In this Program Project Grant our overarching hypothesis is that alterations in the assembly states and mechanical properties of cytoskeletal IF, specifically the type III IF composed of vimentin (VIF), play important roles in regulating the micromechanical properties of cells in response to mechano- and chemo- signaling. These studies are critically important as IF are major elements of the cytoskeletal system of mammalian cells and yet their specific functions in cell motility remain unknown. The 6 Project Leaders, and their research aims are as follows: R. Goldman, Northwestern University, will determine how the vimentin IF (VIF) system changes in response to mechanical and chemical signals, and will purify and characterize the vimentin precursors that form as VIF assemble and disassemble. V. Gelfand, Northwestern University will determine the relationship between VIF with microtubules and actin filaments, identify the molecular motors responsible for translocating VIF precursors, and investigate how VIF affect cytoskeletal dynamics and microtubule (MT) dynamics. G. Danuser, Harvard University, will test the hypotheses that VIF network formation involves a spatially distributed assembly line, that this process involves molecular motors, and that VIF network assembly modulates assembly of MT and microfilaments (MF). D. Weitz, Harvard University, will determine the micromechanical properties of in vitro assembled VIF networks prepared from purified vimentin, native VIF networks isolated from cells and in living cells. P. Janmey, University of Pennsylvania, will determine how the VIF network contributes to the micromechanical properties of living cells and how this changes in response to substrate stiffness and external forces. P. Burkhard, University of Connecticut, will use biophysical techniques and X-ray crystallography to determine the structure and biophysical properties of the vimentin dimer and study the formation of VIF assembly intermediates. In all of these studies, the regulatory function of different posttranslational phosphorylation events will be examined.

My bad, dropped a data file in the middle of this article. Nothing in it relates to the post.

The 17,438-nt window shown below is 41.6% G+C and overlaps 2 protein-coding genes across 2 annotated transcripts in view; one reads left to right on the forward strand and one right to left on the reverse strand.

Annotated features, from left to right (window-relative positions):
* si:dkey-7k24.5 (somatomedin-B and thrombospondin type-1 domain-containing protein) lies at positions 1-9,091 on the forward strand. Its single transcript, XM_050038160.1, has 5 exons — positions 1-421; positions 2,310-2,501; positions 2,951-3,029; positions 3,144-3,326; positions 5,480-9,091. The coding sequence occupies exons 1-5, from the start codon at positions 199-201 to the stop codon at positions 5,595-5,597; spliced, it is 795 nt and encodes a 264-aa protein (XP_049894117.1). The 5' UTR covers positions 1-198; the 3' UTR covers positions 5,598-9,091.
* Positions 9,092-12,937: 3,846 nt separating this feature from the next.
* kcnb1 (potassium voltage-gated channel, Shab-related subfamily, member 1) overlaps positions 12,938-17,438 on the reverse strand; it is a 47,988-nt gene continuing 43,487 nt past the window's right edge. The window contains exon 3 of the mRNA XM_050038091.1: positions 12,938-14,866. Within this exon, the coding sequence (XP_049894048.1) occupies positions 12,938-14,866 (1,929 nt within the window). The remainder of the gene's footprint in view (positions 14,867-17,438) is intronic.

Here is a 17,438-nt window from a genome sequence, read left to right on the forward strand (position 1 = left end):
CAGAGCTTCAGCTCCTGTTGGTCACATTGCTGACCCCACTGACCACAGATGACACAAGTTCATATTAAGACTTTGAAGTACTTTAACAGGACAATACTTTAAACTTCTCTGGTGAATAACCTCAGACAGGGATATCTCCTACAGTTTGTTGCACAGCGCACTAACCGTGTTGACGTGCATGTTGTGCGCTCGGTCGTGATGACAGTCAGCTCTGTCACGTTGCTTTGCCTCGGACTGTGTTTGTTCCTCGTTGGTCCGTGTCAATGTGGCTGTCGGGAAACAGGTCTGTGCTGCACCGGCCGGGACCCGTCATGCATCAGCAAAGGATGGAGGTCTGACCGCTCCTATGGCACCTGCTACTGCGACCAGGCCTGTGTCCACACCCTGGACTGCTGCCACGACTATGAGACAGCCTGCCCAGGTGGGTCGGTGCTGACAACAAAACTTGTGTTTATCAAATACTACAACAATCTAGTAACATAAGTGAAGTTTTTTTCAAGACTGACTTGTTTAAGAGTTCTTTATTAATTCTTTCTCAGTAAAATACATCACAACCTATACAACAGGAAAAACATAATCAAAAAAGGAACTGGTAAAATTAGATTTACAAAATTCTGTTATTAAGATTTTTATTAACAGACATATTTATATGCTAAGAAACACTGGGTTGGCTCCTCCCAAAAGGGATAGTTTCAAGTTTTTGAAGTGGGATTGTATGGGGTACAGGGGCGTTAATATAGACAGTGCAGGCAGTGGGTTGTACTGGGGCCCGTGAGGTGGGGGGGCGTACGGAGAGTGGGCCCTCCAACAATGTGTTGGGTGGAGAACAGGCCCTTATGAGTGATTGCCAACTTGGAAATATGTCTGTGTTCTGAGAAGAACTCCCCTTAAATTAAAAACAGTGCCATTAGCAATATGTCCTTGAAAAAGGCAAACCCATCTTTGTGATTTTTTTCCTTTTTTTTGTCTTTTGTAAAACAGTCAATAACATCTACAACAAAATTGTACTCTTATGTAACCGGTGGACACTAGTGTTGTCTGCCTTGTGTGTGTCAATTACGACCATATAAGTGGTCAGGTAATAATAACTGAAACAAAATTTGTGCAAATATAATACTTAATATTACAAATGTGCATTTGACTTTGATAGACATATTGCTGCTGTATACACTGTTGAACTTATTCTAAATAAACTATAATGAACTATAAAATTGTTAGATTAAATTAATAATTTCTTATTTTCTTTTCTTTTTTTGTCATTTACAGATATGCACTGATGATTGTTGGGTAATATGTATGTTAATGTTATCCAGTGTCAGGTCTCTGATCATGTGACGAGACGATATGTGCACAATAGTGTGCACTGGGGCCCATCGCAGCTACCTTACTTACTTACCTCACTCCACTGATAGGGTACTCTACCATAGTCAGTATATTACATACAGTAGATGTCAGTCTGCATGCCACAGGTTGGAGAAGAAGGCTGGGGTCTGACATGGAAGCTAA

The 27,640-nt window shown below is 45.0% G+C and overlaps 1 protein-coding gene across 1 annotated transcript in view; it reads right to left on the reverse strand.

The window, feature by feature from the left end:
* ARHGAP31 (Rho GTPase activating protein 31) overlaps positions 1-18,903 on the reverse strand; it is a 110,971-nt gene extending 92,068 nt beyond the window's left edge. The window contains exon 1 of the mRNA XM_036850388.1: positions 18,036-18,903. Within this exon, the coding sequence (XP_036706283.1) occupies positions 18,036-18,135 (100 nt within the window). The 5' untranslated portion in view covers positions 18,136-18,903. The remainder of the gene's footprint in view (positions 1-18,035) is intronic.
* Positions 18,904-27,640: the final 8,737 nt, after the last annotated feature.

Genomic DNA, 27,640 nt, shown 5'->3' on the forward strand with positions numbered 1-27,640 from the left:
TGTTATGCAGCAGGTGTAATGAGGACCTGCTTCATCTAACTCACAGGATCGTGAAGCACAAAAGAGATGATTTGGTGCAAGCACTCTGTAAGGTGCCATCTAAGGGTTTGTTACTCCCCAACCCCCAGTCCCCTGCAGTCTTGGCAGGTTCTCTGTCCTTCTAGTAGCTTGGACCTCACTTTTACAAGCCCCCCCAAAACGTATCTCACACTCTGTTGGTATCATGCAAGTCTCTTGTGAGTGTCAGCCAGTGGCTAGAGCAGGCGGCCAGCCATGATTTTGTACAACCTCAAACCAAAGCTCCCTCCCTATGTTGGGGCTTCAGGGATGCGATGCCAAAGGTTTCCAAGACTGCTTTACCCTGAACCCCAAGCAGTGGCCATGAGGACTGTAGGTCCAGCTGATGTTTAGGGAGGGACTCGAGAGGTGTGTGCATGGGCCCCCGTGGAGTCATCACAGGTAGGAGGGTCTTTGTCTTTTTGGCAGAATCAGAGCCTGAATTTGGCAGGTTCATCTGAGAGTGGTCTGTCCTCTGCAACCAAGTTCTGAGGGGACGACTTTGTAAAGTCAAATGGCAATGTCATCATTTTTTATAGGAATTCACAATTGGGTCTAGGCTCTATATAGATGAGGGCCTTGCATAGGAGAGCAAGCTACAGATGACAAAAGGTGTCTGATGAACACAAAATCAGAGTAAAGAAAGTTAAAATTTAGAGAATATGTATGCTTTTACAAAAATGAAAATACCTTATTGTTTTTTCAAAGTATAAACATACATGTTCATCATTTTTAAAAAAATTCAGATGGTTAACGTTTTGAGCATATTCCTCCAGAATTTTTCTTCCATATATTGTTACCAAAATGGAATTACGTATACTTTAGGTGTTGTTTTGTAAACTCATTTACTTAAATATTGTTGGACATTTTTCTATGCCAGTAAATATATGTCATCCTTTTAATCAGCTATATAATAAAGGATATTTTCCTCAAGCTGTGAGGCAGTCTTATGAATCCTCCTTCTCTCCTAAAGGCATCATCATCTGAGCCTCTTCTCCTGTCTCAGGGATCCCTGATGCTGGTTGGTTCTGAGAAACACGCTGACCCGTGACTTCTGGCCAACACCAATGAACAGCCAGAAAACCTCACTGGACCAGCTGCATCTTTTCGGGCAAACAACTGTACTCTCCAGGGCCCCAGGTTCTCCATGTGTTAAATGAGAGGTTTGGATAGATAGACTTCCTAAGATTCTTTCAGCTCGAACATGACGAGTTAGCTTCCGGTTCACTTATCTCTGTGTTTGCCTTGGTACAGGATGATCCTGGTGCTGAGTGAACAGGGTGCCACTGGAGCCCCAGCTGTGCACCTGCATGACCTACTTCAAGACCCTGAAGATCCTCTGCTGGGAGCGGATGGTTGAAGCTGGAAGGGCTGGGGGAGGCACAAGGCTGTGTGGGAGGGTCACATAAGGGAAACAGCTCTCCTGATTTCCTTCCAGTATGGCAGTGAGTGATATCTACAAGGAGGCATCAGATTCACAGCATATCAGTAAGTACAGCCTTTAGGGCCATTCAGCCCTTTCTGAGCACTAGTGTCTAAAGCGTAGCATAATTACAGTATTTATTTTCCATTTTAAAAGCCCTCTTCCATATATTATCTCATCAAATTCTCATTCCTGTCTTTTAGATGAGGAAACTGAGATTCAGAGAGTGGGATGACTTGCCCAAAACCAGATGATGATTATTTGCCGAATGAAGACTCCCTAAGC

Intermediate Filaments (IF) are structural proteins involved in determining cell shape, movement and mechanical integrity. However, their specific functions remain unknown. We propose studies aimed at understanding their specific functions in the movement and mechanical properties of cells. These basic studies will provide insights into their normal functions and will help explain their defective functions in the many diseases attributed to mutations in the genes encoding the different IF proteins.
|Charrier, Elisabeth E; Janmey, Paul A (2016) Mechanical Properties of Intermediate Filament Proteins. Methods Enzymol 568:35-57|
|Lin, Ni-Hsuan; Huang, Yu-Shan; Opal, Puneet et al. (2016) The role of gigaxonin in the degradation of the glial-specific intermediate filament protein GFAP. Mol Biol Cell 27:3980-3990|
|Lowery, Jason; Jain, Nikhil; Kuczmarski, Edward R et al. (2016) Abnormal intermediate filament organization alters mitochondrial motility in giant axonal neuropathy fibroblasts. Mol Biol Cell 27:608-16|
|Ridge, Karen M; Shumaker, Dale; Robert, AmÃ©lie et al. (2016) Methods for Determining the Cellular Functions of Vimentin Intermediate Filaments. Methods Enzymol 568:389-426|
|Gan, Zhuo; Ding, Liya; Burckhardt, Christoph J et al. (2016) Vimentin Intermediate Filaments Template Microtubule Networks to Enhance Persistence in Cell Polarity and Directed Migration. Cell Syst 3:252-263.e8|
|Robert, AmÃ©lie; Hookway, Caroline; Gelfand, Vladimir I (2016) Intermediate filament dynamics: What we can see now and why it matters. Bioessays 38:232-43|
|Utech, Stefanie; Prodanovic, Radivoje; Mao, Angelo S et al. (2015) Microfluidic Generation of Monodisperse, Structurally Homogeneous Alginate Microgels for Cell Encapsulation and 3D Cell Culture. Adv Healthc Mater 4:1628-33|
|Klein, Allon M; Mazutis, Linas; Akartuna, Ilke et al. (2015) Droplet barcoding for single-cell transcriptomics applied to embryonic stem cells. Cell 161:1187-201|
|KÃ¶ster, Sarah; Weitz, David A; Goldman, Robert D et al. (2015) Intermediate filament mechanics in vitro and in the cell: from coiled coils to filaments, fibers and networks. Curr Opin Cell Biol 32:82-91|
|Galie, P A; van Oosten, A; Chen, C S et al. (2015) Application of multiple levels of fluid shear stress to endothelial cells plated on polyacrylamide gels. Lab Chip 15:1205-12|
Showing the most recent 10 out of 38 publications